These examinations were all repeated after 45 and 90 days of use of mouthrinse. After baseline examination, each subject received a complete oral prophylaxis, which included the removal of all supragingival plaque and calculus deposits. Soon after, the subjects received the 5% green propolis-containing mouthrinse alcohol-free (MGP 5%) and a toothbrush. They were instructed to brush their teeth as usual and to rinse with the 10mL of MGP 5%, twice a day, for one minute, right after their meals in the morning and at night. Participants were required not to use another mouthrinse throughout the study. When new supplies were issued, subjects returned their used materials, so that compliance to theproduct could be monitored.
Reproducibility of clinical examinations
All examinations were conducted by a single examiner trained to optimize the consistency of the study. Prior to the study, the adviser trained the dental examiner, as a "gold standard", directing him to introduce the periodontal probe, gently, into the gingival sulcus,, keeping the instrument parallel to the long axis of the tooth, sliding it from the distal to the mesial so delicately in the buccal and lingual surface of each evaluated tooth. For calibration, there was examined nine subjects not included in the study.
For the plaque index it was performed a theoretical calibration. Soon after, photos were used to obtain a standardization intra-examiner. The photos were exhibited by the adviser to the examiner that noted the values of plaque index corresponding to each picture. After 15 days, the same pictures were exposed to the examiner that noted again the values of plaque index. Next, the plaque index obtained in the first and second time was compared to verify the level of intra-examiner. Then, we obtained a kappa value of 0.73, considered a substantial estimate of reliability (Landis & Koch, 1977).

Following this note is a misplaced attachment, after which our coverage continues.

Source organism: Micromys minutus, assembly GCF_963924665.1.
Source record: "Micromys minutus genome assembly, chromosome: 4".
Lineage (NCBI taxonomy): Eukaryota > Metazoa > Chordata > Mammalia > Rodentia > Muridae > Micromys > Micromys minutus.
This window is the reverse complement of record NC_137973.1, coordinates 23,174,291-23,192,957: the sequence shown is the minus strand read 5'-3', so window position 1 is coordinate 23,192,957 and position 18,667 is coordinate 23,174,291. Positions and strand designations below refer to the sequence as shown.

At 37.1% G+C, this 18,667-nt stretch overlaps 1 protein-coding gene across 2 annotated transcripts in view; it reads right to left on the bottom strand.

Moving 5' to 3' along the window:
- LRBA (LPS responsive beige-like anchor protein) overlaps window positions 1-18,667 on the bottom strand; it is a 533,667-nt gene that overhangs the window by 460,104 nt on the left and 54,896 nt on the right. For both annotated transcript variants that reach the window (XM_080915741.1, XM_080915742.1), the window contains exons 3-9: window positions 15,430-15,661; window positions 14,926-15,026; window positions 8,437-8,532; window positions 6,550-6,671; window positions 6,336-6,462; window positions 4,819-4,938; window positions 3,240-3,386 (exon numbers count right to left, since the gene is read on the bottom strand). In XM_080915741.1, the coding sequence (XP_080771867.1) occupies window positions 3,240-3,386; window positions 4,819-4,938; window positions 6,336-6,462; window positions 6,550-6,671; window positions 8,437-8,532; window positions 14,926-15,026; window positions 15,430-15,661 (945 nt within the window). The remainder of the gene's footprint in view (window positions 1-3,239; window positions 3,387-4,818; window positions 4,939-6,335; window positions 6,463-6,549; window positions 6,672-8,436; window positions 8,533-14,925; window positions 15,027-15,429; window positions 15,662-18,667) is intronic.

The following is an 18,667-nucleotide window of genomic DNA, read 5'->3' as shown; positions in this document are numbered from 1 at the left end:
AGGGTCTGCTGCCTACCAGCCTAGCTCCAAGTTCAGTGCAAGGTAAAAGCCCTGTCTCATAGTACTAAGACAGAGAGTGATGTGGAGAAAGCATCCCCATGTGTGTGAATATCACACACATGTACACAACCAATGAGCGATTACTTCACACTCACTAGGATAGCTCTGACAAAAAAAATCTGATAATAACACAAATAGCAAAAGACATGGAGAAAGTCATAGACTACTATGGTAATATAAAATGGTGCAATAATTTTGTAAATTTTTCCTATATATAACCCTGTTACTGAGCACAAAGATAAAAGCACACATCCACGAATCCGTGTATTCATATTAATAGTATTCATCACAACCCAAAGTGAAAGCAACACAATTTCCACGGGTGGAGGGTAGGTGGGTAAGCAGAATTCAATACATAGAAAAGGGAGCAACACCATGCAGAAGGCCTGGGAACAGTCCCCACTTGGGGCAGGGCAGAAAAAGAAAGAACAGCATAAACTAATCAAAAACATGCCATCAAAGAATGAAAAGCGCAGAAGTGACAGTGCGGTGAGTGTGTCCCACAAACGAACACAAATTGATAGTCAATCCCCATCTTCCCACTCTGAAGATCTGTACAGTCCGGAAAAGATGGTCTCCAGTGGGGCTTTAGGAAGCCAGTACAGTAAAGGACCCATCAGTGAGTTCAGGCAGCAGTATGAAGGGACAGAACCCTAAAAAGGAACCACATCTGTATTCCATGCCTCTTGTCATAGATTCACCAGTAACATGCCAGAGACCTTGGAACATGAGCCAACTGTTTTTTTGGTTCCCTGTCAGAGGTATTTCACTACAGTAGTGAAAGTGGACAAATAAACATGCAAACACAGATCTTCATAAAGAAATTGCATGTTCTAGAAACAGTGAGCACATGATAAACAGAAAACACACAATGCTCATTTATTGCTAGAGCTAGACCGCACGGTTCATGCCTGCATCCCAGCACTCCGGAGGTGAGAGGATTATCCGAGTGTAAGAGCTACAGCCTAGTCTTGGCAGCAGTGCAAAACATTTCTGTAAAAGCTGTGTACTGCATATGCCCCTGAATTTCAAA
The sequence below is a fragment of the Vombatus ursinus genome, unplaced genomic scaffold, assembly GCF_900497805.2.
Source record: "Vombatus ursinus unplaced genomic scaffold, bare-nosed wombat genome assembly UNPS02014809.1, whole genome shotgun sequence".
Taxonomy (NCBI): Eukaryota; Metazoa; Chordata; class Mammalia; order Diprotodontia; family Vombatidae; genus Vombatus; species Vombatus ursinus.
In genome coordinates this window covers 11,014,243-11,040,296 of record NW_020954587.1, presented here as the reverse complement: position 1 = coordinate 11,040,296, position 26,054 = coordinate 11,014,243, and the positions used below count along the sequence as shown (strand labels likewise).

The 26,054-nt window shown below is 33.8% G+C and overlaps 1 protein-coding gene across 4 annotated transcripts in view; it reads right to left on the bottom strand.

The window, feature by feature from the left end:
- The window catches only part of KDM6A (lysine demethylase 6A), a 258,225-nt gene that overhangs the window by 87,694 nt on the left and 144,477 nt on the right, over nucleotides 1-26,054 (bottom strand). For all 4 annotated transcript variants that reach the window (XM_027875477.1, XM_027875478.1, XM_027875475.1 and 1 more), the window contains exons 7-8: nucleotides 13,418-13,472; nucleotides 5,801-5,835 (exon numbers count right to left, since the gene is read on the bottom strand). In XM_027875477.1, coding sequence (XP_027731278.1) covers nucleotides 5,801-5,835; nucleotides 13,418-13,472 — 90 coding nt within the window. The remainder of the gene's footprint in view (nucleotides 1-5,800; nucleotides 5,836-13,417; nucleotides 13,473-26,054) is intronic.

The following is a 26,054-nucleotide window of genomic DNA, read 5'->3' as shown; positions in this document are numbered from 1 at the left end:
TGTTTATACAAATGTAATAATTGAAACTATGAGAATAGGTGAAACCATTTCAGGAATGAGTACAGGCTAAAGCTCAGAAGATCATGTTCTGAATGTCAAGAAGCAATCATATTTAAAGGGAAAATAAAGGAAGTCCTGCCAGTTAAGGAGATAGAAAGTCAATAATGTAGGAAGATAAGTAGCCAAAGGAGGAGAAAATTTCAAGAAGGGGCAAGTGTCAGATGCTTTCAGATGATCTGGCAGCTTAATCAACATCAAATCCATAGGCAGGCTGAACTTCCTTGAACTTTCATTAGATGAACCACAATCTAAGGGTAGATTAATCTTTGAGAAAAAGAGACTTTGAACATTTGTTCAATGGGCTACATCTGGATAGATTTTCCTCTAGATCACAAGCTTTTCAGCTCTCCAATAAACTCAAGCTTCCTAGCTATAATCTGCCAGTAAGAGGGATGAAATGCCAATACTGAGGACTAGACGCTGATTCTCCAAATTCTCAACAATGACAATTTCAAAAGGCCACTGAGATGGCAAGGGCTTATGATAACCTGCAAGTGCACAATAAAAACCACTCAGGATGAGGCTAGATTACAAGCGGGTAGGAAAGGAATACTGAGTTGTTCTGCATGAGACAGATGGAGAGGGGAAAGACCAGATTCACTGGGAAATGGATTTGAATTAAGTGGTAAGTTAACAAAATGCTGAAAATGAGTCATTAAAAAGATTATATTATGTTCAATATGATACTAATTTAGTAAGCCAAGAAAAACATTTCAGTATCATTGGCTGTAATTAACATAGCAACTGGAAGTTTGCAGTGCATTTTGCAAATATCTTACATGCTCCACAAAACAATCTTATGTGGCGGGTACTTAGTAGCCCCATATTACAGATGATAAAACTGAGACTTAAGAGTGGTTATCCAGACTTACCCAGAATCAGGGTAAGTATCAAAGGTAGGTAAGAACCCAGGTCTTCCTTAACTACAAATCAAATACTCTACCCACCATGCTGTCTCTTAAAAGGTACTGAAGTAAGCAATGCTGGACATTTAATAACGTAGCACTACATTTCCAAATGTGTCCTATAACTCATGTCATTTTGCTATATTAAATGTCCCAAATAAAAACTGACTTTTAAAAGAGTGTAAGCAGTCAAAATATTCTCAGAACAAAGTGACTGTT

The statistical package BioEstat version 4.0 was used for data analysis in this study. The average adjusted in the baseline for both scores of the modified Plaque Index of Quigley-Hein (1970) and modified Gingival Index of Löe-Silness (1977) as for the corresponding severity scores, for being a non-parametric distribution, were compared through covariance analysis, by Friedman test for data obtained at 45 and 90 days of the study. All statistical tests of hypotheses had two strands and was considered a significance level of p< 0.05 (Allen et al. 1998; Arweiler et al., 2001).
Endpoint Classification: Efficacy Study, Intervention Model: Single Group Assignment, Masking: Open Label, Primary Purpose: Treatment
green propolis mouthwash
Universidade Federal de Minas Gerais (UFMG)
Federal University of Minas Gerais
Published on BioPortfolio: 2014-07-23T21:08:48-0400
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Treatment for the prevention of periodontal diseases or other dental diseases by the cleaning of the teeth in the dental office using the procedures of DENTAL SCALING and DENTAL POLISHING. The treatment may include plaque detection, removal of supra- and subgingival plaque and calculus, application of caries-preventing agents, checking of restorations and prostheses and correcting overhanging margins and proximal contours of restorations, and checking for signs of food impaction.